Events elsewhere: British Women in late colonial Malaya
For a few British women who came to colonial Malaya in the 1950s and 1960s, Singapore became home. Based on oral history interviews, this talk is about British women who have lived in Singapore for fifty-odd years. Theirs are stories of choices regarding marriage, family, work, friendship and spirituality. The choices are uniquely individual and illustrate the complexity of gendered imperial histories.
Date: 9 February
Time: 11am. Refreshments will be served at 10:30am.
Location: River Room at the Asian Civilisations Museum
About the speaker:
Mandakini Arora teaches history at the Center for American Education and at PSB-Academy. She also teaches gender studies at NUS. She is interested, both intellectually and personally, in issues of gender, power, and powerlessness. She has a PhD in Russian women’s history from Duke University and wrote a dissertation on the world of Russian peasant women in the late 19th century, at a time when peasant men were migrating in numbers to the cities, leaving farms and households to women to manage.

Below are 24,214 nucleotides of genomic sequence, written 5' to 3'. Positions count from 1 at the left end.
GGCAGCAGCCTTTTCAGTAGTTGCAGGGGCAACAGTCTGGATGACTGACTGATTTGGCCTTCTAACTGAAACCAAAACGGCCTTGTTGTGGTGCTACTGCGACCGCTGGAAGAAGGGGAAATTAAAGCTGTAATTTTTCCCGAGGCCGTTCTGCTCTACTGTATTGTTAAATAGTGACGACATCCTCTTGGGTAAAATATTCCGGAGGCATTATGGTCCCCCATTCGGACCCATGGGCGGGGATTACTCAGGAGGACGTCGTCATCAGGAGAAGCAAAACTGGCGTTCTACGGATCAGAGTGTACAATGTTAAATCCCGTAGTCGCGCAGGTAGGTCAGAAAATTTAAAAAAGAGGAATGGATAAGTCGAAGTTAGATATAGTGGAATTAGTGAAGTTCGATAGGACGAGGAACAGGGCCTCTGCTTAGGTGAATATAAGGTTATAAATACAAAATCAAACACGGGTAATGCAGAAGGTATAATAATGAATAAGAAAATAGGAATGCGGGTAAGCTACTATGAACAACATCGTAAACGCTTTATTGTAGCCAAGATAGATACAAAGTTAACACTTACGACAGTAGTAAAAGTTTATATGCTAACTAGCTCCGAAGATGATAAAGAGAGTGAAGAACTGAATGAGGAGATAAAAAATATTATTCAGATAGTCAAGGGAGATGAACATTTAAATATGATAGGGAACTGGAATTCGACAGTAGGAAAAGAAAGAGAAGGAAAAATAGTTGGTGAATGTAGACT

Outside academia, Mandakini has worked for the past twelve years as a volunteer at AWARE in research and publications. She edited AWARE’s annual journal, Awareness. She also produced a book on the history of AWARE and its place in the history of women’s activism in Singapore. The book is Small Steps, Giant Leaps: A History of AWARE and the Women’s Movement in Singapore (AWARE, 2007).